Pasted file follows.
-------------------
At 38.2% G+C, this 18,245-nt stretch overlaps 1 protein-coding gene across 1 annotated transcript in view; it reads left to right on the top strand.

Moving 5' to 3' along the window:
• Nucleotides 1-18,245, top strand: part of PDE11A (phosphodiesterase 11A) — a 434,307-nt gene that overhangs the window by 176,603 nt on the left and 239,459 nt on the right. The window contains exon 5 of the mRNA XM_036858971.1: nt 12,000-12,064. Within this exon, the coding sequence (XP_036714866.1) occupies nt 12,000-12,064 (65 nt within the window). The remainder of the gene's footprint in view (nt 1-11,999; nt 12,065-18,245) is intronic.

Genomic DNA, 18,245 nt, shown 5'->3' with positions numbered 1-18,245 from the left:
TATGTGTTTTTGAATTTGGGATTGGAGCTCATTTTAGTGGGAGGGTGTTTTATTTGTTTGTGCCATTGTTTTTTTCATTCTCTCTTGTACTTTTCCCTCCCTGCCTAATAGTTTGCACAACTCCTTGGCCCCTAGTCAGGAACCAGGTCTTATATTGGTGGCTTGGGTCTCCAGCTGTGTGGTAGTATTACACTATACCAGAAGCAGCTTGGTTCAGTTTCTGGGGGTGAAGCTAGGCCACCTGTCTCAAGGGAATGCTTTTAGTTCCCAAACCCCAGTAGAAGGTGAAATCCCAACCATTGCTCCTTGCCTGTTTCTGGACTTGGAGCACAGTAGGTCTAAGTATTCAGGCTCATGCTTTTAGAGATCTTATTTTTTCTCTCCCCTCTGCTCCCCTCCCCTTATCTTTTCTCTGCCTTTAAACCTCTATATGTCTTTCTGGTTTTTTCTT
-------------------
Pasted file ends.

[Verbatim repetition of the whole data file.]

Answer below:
At 38.2% G+C, this 18,245-nt stretch overlaps 1 protein-coding gene across 1 annotated transcript in view; it reads left to right on the top strand.

Moving 5' to 3' along the window:
• Nucleotides 1-18,245, top strand: part of PDE11A (phosphodiesterase 11A) — a 434,307-nt gene that overhangs the window by 176,603 nt on the left and 239,459 nt on the right. The window contains exon 5 of the mRNA XM_036858971.1: nt 12,000-12,064. Within this exon, the coding sequence (XP_036714866.1) occupies nt 12,000-12,064 (65 nt within the window). The remainder of the gene's footprint in view (nt 1-11,999; nt 12,065-18,245) is intronic.

Genomic DNA, 18,245 nt, shown 5'->3' with positions numbered 1-18,245 from the left:
TATGTGTTTTTGAATTTGGGATTGGAGCTCATTTTAGTGGGAGGGTGTTTTATTTGTTTGTGCCATTGTTTTTTTCATTCTCTCTTGTACTTTTCCCTCCCTGCCTAATAGTTTGCACAACTCCTTGGCCCCTAGTCAGGAACCAGGTCTTATATTGGTGGCTTGGGTCTCCAGCTGTGTGGTAGTATTACACTATACCAGAAGCAGCTTGGTTCAGTTTCTGGGGGTGAAGCTAGGCCACCTGTCTCAAGGGAATGCTTTTAGTTCCCAAACCCCAGTAGAAGGTGAAATCCCAACCATTGCTCCTTGCCTGTTTCTGGACTTGGAGCACAGTAGGTCTAAGTATTCAGGCTCATGCTTTTAGAGATCTTATTTTTTCTCTCCCCTCTGCTCCCCTCCCCTTATCTTTTCTCTGCCTTTAAACCTCTATATGTCTTTCTGGTTTTTTCTT